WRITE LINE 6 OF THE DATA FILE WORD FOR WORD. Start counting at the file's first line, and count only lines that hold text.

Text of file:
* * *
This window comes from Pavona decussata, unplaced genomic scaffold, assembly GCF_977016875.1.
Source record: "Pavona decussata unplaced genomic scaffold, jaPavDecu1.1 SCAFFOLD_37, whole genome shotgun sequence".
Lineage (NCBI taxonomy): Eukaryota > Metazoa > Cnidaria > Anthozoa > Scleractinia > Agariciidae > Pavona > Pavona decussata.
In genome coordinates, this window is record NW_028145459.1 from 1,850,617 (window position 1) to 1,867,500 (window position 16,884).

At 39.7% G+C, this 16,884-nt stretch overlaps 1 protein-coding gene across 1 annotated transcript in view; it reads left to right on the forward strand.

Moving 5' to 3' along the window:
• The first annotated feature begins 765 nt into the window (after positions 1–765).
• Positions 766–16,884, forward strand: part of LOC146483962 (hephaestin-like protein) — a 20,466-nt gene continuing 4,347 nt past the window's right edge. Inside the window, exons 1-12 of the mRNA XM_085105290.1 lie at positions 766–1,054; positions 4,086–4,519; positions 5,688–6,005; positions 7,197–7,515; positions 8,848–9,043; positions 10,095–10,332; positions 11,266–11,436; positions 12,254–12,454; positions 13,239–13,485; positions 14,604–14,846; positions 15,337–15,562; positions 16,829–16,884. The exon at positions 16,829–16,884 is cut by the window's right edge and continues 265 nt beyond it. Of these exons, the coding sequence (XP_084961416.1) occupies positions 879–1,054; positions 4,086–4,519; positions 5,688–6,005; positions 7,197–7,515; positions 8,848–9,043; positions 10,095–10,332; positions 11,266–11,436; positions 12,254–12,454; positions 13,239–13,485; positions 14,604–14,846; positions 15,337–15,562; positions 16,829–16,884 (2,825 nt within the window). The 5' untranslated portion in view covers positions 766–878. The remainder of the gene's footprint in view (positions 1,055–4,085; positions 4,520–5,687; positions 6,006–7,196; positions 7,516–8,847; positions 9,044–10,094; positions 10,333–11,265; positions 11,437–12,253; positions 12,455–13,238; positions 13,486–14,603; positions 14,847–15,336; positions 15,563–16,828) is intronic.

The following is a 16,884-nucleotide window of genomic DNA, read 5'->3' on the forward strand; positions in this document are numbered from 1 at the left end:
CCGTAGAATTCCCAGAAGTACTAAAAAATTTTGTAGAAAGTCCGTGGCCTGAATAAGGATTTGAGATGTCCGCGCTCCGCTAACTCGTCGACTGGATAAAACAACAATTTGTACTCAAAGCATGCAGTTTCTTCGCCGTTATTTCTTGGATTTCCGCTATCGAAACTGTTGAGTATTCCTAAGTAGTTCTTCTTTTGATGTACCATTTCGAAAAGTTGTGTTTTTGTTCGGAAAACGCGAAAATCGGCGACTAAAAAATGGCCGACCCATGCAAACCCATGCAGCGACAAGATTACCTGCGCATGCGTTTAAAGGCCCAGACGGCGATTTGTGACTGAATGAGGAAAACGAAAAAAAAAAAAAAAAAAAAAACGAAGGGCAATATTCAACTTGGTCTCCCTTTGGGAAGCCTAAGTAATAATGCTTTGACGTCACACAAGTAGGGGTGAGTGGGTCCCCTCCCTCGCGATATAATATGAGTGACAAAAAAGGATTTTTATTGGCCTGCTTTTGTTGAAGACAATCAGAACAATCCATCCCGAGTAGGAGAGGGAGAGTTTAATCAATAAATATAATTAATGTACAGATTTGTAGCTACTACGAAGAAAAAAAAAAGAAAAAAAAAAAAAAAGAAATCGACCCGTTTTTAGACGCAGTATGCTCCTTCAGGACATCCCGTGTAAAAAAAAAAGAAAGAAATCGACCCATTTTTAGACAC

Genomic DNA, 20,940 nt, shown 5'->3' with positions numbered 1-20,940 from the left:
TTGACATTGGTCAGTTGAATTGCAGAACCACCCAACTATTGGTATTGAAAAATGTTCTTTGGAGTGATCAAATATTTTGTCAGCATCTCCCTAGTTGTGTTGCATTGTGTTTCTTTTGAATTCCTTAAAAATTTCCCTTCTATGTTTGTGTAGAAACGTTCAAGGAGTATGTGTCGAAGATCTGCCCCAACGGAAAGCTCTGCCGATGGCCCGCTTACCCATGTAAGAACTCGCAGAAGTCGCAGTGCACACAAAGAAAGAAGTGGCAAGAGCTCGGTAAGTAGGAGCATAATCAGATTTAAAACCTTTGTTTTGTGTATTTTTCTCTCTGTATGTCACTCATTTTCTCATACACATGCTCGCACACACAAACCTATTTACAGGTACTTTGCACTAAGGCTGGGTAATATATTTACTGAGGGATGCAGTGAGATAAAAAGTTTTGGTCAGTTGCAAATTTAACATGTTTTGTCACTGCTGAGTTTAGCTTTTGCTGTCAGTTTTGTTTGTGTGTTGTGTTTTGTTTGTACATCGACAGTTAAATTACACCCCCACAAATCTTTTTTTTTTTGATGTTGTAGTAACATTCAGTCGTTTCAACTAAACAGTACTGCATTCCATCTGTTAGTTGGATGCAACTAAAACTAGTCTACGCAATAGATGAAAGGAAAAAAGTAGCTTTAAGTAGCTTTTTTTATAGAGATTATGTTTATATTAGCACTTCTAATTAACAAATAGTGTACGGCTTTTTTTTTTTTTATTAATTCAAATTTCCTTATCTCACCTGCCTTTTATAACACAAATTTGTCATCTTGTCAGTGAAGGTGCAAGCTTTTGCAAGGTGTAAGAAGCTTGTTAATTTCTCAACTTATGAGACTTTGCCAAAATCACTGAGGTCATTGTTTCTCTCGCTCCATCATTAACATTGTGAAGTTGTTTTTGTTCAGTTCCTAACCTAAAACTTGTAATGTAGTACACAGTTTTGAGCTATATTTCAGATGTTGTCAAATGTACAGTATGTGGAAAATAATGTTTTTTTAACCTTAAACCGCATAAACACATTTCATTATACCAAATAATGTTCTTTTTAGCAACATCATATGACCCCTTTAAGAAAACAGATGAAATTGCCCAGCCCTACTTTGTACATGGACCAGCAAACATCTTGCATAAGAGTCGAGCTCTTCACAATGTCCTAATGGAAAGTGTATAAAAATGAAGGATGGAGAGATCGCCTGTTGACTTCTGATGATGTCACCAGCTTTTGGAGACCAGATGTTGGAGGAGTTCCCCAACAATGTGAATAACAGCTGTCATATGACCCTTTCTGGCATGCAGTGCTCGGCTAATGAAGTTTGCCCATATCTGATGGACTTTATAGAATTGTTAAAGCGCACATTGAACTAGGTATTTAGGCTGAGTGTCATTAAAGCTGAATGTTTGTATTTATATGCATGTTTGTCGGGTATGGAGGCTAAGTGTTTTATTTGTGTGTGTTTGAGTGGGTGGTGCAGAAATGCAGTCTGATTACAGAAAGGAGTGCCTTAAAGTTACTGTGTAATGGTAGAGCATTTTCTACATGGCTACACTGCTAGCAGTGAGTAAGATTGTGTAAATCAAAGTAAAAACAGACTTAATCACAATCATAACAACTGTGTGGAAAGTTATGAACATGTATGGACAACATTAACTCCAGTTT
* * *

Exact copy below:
Moving 5' to 3' along the window: